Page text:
I suppose there is a small chance that some element of his FanFic – a trope, a location, some small element – showed up in Amazon’s series. Enough that a lawyer said, “Well, it’s possible the Amazon stole from his FanFic”, but as others pointed out, the lawyer eventually withdrew when it was clear he had no case.

  3. Another story I saw elsewhere said that the fanfic author was pro se (that is, proceeding without a lawyer anywhere except in California, where they call the same thing in pro per).

    • I wondered about that, C.

      As a former member of the California Bar, I have some understanding about how desperate some California lawyers are to find enough paying clients to avoid bankruptcy. I was actually a little surprised that the author wasn’t able to find some bottom-feeder to represent him.

      I wonder if anybody told the fanfic author that he was certain to lose a case where he was representing himself. And the dangers of him getting dinged for a bunch of the other side’s costs and fees.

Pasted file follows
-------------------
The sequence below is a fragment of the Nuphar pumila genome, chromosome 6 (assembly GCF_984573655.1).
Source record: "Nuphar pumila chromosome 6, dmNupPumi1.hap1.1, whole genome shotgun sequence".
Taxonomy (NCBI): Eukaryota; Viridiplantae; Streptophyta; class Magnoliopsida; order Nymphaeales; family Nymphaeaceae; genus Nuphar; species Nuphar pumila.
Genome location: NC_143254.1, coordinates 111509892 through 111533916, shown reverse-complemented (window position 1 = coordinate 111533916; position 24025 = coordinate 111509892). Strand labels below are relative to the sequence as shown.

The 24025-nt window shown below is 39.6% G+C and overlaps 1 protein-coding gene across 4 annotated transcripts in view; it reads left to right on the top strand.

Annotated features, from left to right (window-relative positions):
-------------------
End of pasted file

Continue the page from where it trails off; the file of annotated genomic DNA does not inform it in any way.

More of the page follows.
• I was never a member of the California bar. (I will stoop low, just not that low — although after my first profession, perhaps I shouldn’t claim to be so picky.) I have, however, come this close (more than once) to the three-strikes-and-you’re-doomed-to-another-bar-exam nonsense for appearing pro hac vice as out-of-state counsel, and consulted on other matters in litigation, arbitration, and otherwise without ever appearing. So:

        The initial filing(s) in both cases (Polychron’s infringement lawsuit, and the Tolkein estate’s countersuit) appear to have been done by a solo practitioner in Huntington Beach, who has been licensed for 15 years or so. That counsel withdrew on motion, but only long after the result was inevitable. So at least by the end, Mr Polychron was proceeding in pro per — and the way the motion practice to withdraw was done in the two cases indicates that, more probably than not, the client was… less than forthcoming with client’s own counsel on the underlying facts and documents. So it’s really the worst of both worlds: A lawyer that should have known better, and a client that was deceiving/failing to cooperate with the client’s own lawyer. That’s worse than the “fool for a client” aphorism.